I returned to San Francisco and created 20 pieces during the following year. Then I returned to the Siddi in 2012, taking scrap fabrics for their use and four of my pieces for their examination.
The Siddi women were astonished and appreciative at my return the following year. Their feedback brought me to another level, and I am now making larger pieces.
KAWANDI – Immolation -33x 44 – copyright Margaret Fabrizio
KAWANDI – In Fuller Bloom – 72 x 58 – copyright Margaret Fabrizio
KAWANDI – Elvis Macarons -32 x 39 – copyright Margaret Fabrizio
KAWANDI – Four Deities – 55 x 42 – copyright Margaret Fabrizio
KAWANDI – Four Roses – 54 x 74 – copyright Margaret Fabrizio
KAWANDI – Green – 55 x 79 – copyright Margaret Fabrizio
In recent years you’ve been passionate and dedicated to the creation of kawandi…. what struck you so much about their work and the Siddi people?
This style of quilting is done completely by hand, using scraps and recycled clothes. The fabrics I use are largely from India, where I haunt the tailor shops for ‘waste material’, and recycle clothes.
The main difference is that these quilts are improvised and made completely by hand. You don’t really know what they are going to look like until they are finished. There is no planning. It’s a little like jazz, as compared to the designed quilts which are a little more like Bach.
As for the Siddi…I invite you to watch my video ‘Kawandi Promo’ and ‘Return to the Siddi’ on my channel ‘atree3’: on YouTube, it tells about my travels there:
KAWANDI – North and South of the Border – 40 x 49 – copyright Margaret Fabrizio
KAWANDI – North and South of the Border – Detail – 40 x 49 –
copyright Margaret Fabrizio
Can you explain to us how a kawandi is created?
‘Kawandi’ is the Konkany word for ‘quilt’.
It is made on an old sari. They start at a corner, make the little phula (decorative piece without which the quilt is considered naked) and start down one edge, laying on bits of fabric as they go. They keep going round and round until they reach the center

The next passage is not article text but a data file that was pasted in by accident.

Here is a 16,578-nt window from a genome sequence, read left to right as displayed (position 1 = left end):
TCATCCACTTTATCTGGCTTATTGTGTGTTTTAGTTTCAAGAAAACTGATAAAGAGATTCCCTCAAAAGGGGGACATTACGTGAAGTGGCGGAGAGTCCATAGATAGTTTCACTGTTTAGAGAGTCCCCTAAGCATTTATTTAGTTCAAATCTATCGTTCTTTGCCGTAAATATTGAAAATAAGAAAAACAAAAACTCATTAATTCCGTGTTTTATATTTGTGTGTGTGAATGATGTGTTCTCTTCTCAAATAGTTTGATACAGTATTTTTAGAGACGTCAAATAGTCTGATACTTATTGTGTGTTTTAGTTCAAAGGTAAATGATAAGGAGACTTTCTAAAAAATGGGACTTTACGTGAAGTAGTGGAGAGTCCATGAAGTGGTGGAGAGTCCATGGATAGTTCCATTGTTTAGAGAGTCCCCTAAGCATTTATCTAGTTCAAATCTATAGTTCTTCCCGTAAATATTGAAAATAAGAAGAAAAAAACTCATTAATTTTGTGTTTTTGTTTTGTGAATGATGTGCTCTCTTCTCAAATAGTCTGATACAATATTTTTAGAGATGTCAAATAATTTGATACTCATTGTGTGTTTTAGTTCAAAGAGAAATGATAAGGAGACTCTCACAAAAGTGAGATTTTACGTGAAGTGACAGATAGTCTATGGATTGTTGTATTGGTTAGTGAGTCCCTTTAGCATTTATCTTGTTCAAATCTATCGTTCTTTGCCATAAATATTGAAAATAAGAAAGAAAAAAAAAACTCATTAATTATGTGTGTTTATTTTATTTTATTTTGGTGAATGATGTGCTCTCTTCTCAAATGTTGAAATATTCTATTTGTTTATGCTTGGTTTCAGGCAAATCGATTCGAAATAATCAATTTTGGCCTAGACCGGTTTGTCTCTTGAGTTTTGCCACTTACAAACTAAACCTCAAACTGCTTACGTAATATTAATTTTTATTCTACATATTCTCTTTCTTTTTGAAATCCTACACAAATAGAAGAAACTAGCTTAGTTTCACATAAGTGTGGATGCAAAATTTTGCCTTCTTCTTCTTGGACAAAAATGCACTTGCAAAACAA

Do your kawandi reflect the Siddi tradition or do they differ from it? And, if so, in what?
Yes and no. I learned the technique, and watching them make their choices as to what fabrics and colors to use was a revelation to me, but I’m not sure that one can ever learn the sensibilities of other cultures. That bothered me a lot at the beginning; I would finish a piece, but when I looked at the finished piece it did not have the same visual mystery that I always felt when I looked at their work. Its a little like watching people trying to imitate the Gee’s Bend quilts. The copies just don’t have the same magic. I finally realized that, try as I may, as skilled in the technique as I might become, my pieces were going to look different, because I am different. So now I just go my way, little by little my work is evolving. I am always surprised.
KAWANDI- Om Nama Shivaya – 51 x 61 – copyright Margaret Fabrizio
KAWANDI – Siddi Colors – 46 x 38 – copyright Margaret Fabrizio
KAWANDI- Three Sleeves and a Bodice – 38 x 63 – copyright Margaret Fabrizio
KAWANDI- Thrissur Frames – 41 X 53 – copyright Margaret Fabrizio
KAWANDI- Tribal Swirl – 33 x 463 – copyright Margaret Fabrizio
KAWANDI- Water– 80 x 80 – copyright Margaret Fabrizio
What are your future projects?
My immediate future project is coming to Verona for the quilt festival. I know that I will not be shown in any of the scheduled venues, but nevertheless, I am planning on bringing some of my kawandis. I doubt that there will be any other quilts there made with this technique, so I think some people might be interested in seeing them. I arrive in Verona a week before the festival opens, so I plan to scout around the city and see what possibilities might arise where I could show them. Maybe all I need is two trees, a rope, and some clothes pins. Street Art? I’m open to any suggestions.
Reading your notes, visiting your facebook and Instagram profiles you feel that you live in close contact with many established artists… what can you tell us about the current trends in Textile Art? how much does it differ today from the intentions and models of traditional quilting?
I wish I could. I don’t believe that my work fits in with any of the current trends. I do not consider my kawandi ‘Art Quilts’, and that seems to be the main trend these days. I am just another person trying to assemble whatever fabric I have on hand and see what I might get. If I had to put a name on my work I would call it ‘Tribal’ .
How would you define your being an Artist?
I have tried to live my life as a work of art. If everything I do is art…then… I’m not sure I like definitive words like ‘artist’.
Makes me uncomfortable.
Thank you for your patience in answering my questions and thank you for letting us know your thoughts more closely!
For further information about Margaret Fabrizio, please refer to the following links: